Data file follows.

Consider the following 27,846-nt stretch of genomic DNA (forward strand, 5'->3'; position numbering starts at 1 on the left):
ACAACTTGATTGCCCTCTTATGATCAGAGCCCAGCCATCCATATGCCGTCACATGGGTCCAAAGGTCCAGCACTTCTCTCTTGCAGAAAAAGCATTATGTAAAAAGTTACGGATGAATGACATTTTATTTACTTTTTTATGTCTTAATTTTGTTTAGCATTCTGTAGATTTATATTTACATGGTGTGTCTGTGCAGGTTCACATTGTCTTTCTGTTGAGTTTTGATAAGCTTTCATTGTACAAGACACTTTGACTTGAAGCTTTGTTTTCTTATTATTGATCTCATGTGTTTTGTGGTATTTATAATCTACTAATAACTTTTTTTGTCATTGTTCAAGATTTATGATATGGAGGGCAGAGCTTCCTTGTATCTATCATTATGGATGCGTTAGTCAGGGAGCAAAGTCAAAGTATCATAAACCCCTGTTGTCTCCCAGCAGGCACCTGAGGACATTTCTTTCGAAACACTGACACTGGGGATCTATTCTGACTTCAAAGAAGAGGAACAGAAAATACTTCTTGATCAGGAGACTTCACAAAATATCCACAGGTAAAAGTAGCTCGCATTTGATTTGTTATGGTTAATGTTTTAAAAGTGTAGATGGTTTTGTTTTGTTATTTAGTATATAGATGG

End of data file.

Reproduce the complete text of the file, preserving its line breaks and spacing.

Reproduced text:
Consider the following 27,846-nt stretch of genomic DNA (forward strand, 5'->3'; position numbering starts at 1 on the left):
ACAACTTGATTGCCCTCTTATGATCAGAGCCCAGCCATCCATATGCCGTCACATGGGTCCAAAGGTCCAGCACTTCTCTCTTGCAGAAAAAGCATTATGTAAAAAGTTACGGATGAATGACATTTTATTTACTTTTTTATGTCTTAATTTTGTTTAGCATTCTGTAGATTTATATTTACATGGTGTGTCTGTGCAGGTTCACATTGTCTTTCTGTTGAGTTTTGATAAGCTTTCATTGTACAAGACACTTTGACTTGAAGCTTTGTTTTCTTATTATTGATCTCATGTGTTTTGTGGTATTTATAATCTACTAATAACTTTTTTTGTCATTGTTCAAGATTTATGATATGGAGGGCAGAGCTTCCTTGTATCTATCATTATGGATGCGTTAGTCAGGGAGCAAAGTCAAAGTATCATAAACCCCTGTTGTCTCCCAGCAGGCACCTGAGGACATTTCTTTCGAAACACTGACACTGGGGATCTATTCTGACTTCAAAGAAGAGGAACAGAAAATACTTCTTGATCAGGAGACTTCACAAAATATCCACAGGTAAAAGTAGCTCGCATTTGATTTGTTATGGTTAATGTTTTAAAAGTGTAGATGGTTTTGTTTTGTTATTTAGTATATAGATGG